Now that I have gotten the ergonomics and aesthetics out of the way, it is time to move on to review the sound of both headphones. The AD700 has one definite edge compared to most sub-$100 headphones. There are great headphones that can be had for the money, such as PX100-II, MS1, Grados, and Mike’s favorite AIAIAI; however, their soundstage is definitely on the small side when compared to real full-size headphones. The AD700 doesn’t stop at giving you a decent-sized soundstage; it gives you a really big one, which shows through even unamped. If you pay attention to the headphone drivers, you will notice that they are angled, which might partly contribute to this big soundstage. With the big soundstage, music seems more to revolve a little bit more around you, instead of playing strictly in the middle of your head. This soundstage is particularly useful for classical music or music that requires expansive ambiance. Even with the big and diffused soundstage, the AD700 still manages a good positioning and good spaces between the instruments. On the flip side, the overall imaging can be a bit soft and diffused, so some people can perceive them as a little fuzzy-sounding.
The HD668B also has a good soundstage in its own way. Size-wise, though still fairly wide, the soundstage is definitely smaller than AD700’s. What the HD668B loses in size, it gains in a clearer delineation between instruments and sounds. The soundstage is focused, with a more focused imaging than the AD700. The soundscape also maintains a clean and black background, enhancing the imaging. When I played a recording of an instrument playing against a quiet background, it was easier to hear the nuances of the instrument, and when it starts playing and when it stops, as the sound faded slowly into the background.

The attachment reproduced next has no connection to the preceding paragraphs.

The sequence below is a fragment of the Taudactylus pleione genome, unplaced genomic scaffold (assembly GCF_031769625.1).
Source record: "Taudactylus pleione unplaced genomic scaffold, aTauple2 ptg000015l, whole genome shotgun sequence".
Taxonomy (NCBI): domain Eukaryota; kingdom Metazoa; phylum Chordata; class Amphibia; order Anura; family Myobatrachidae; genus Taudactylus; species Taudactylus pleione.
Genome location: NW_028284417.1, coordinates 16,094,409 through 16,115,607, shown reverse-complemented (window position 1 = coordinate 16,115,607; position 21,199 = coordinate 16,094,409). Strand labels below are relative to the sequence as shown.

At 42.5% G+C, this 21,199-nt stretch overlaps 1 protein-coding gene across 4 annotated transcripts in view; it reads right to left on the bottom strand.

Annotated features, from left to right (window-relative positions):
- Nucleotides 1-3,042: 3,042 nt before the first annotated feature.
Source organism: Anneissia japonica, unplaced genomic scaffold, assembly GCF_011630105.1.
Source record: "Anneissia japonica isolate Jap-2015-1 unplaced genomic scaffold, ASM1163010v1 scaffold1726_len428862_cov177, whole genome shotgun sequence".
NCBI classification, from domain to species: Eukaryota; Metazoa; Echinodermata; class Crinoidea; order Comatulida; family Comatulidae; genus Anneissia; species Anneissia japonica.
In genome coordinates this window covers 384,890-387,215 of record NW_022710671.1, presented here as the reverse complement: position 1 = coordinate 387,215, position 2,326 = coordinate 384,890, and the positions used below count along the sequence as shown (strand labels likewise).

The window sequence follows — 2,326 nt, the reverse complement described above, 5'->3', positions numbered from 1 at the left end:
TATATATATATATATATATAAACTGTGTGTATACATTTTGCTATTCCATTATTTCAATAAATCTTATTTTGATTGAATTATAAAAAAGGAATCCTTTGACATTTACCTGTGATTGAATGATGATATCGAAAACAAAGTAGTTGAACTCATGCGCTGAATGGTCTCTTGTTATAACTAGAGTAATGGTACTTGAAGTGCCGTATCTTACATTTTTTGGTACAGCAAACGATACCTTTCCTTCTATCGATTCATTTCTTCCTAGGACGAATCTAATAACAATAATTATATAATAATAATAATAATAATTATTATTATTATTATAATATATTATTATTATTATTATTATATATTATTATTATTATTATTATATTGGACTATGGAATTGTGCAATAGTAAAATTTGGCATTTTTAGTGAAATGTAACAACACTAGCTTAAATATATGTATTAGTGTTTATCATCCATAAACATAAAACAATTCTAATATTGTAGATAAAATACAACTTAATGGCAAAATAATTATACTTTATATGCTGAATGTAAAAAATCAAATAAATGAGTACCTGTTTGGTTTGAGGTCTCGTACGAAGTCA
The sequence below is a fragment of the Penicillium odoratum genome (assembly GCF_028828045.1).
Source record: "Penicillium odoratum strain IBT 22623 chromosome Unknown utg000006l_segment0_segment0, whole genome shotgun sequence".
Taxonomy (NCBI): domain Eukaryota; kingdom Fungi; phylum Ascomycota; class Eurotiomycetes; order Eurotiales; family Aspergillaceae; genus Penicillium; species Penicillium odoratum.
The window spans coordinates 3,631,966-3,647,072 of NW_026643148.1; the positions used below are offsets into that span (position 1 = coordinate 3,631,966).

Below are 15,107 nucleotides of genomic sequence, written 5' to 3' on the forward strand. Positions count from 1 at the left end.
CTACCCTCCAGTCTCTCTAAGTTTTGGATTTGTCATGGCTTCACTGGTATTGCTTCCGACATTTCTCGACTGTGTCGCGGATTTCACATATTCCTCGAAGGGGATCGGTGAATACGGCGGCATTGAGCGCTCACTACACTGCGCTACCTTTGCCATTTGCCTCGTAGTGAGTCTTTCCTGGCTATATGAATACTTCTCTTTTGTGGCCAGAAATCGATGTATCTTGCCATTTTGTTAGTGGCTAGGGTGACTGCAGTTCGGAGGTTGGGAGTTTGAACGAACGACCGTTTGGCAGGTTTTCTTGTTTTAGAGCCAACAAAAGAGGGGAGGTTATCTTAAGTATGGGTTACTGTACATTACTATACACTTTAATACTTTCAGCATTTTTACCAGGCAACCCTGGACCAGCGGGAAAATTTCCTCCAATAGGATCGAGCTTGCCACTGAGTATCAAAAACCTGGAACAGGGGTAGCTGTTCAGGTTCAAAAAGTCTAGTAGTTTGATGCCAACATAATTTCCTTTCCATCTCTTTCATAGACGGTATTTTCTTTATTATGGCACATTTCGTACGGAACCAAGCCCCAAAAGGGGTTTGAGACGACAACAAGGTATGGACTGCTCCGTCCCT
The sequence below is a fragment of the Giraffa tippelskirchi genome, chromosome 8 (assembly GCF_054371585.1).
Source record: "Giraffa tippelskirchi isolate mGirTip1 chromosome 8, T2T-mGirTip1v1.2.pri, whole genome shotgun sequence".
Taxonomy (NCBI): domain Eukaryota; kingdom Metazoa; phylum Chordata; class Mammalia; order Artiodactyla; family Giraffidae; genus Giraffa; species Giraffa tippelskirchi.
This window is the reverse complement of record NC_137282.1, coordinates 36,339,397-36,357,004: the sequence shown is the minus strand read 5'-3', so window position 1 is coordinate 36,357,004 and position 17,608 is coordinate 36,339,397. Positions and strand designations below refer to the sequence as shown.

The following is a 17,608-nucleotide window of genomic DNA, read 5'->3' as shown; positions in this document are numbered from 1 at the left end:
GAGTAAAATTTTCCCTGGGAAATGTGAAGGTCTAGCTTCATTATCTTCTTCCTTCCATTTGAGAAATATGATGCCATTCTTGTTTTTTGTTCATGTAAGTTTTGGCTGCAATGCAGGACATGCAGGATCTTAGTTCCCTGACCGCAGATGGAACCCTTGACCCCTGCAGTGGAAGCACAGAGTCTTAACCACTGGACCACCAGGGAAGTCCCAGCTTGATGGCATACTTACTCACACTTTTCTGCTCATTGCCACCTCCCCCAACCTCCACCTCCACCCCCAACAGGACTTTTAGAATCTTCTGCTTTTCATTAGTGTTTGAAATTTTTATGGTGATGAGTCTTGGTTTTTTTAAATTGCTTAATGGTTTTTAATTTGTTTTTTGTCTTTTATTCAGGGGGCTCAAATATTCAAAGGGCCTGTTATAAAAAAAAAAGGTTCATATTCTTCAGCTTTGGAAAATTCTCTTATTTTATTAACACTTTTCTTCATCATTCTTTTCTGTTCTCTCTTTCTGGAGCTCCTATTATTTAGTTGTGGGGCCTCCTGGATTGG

Already different in their soundstage presentation, the HD668B and the AD700 are even more different in their sound signature. Generally, the AD700 is a very open and airy-sounding headphone with an overall warm balance and a forward extended treble. The bass is light on impact. Quantity-wise, it is decent but the bass somehow dissipates rather quickly before it can deliver that punch down to the gut. The mid is colored, low mid is adequately represented; however, the upper midrange is comparatively laid-back when compared to headphones like Grados and my Beyerdynamic DT531. This resulted in vocals that tend to be on the warm side, but on the other hand, still has some of that ethereal airy quality contributed by the extended yet relaxed treble. The AD700 is not a neutral headphone; the transition from low mids-upper mids-treble is not very flat. However, if you are not aiming for neutrality and bass impact and just take the colored sound signature as is, the AD700 is still a very nice-sounding headphone at this price point. It also sounded good out of any setup I have tried. So, people concerned about the quality of their source or amp don’t have to worry much when using the AD700. To nitpick, the AD700 can sound a bit grainy when compared to better headphones.